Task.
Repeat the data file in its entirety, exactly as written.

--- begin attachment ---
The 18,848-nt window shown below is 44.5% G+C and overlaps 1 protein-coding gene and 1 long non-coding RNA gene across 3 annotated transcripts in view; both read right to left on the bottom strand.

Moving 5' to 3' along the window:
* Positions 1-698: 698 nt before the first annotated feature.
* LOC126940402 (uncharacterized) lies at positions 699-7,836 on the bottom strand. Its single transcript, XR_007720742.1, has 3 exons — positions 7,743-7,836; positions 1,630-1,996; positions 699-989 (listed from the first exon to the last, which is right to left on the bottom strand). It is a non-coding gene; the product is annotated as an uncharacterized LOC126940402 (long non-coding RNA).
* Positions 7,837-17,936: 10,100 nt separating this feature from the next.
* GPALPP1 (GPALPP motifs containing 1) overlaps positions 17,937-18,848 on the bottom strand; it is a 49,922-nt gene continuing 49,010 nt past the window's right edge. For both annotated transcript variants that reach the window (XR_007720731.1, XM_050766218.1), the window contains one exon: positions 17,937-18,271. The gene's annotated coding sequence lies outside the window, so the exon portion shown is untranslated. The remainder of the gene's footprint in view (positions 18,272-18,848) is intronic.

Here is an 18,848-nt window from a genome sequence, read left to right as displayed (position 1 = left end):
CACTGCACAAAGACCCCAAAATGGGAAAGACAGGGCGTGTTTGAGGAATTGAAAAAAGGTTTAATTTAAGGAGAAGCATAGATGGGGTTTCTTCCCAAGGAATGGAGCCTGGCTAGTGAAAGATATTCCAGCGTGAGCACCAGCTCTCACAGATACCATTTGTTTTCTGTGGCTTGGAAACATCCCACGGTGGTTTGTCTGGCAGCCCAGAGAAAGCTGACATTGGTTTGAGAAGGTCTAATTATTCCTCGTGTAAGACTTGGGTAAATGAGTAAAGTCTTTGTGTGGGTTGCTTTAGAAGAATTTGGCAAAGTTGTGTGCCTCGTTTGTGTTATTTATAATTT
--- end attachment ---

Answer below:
The 18,848-nt window shown below is 44.5% G+C and overlaps 1 protein-coding gene and 1 long non-coding RNA gene across 3 annotated transcripts in view; both read right to left on the bottom strand.

Moving 5' to 3' along the window:
* Positions 1-698: 698 nt before the first annotated feature.
* LOC126940402 (uncharacterized) lies at positions 699-7,836 on the bottom strand. Its single transcript, XR_007720742.1, has 3 exons — positions 7,743-7,836; positions 1,630-1,996; positions 699-989 (listed from the first exon to the last, which is right to left on the bottom strand). It is a non-coding gene; the product is annotated as an uncharacterized LOC126940402 (long non-coding RNA).
* Positions 7,837-17,936: 10,100 nt separating this feature from the next.
* GPALPP1 (GPALPP motifs containing 1) overlaps positions 17,937-18,848 on the bottom strand; it is a 49,922-nt gene continuing 49,010 nt past the window's right edge. For both annotated transcript variants that reach the window (XR_007720731.1, XM_050766218.1), the window contains one exon: positions 17,937-18,271. The gene's annotated coding sequence lies outside the window, so the exon portion shown is untranslated. The remainder of the gene's footprint in view (positions 18,272-18,848) is intronic.

Here is an 18,848-nt window from a genome sequence, read left to right as displayed (position 1 = left end):
CACTGCACAAAGACCCCAAAATGGGAAAGACAGGGCGTGTTTGAGGAATTGAAAAAAGGTTTAATTTAAGGAGAAGCATAGATGGGGTTTCTTCCCAAGGAATGGAGCCTGGCTAGTGAAAGATATTCCAGCGTGAGCACCAGCTCTCACAGATACCATTTGTTTTCTGTGGCTTGGAAACATCCCACGGTGGTTTGTCTGGCAGCCCAGAGAAAGCTGACATTGGTTTGAGAAGGTCTAATTATTCCTCGTGTAAGACTTGGGTAAATGAGTAAAGTCTTTGTGTGGGTTGCTTTAGAAGAATTTGGCAAAGTTGTGTGCCTCGTTTGTGTTATTTATAATTT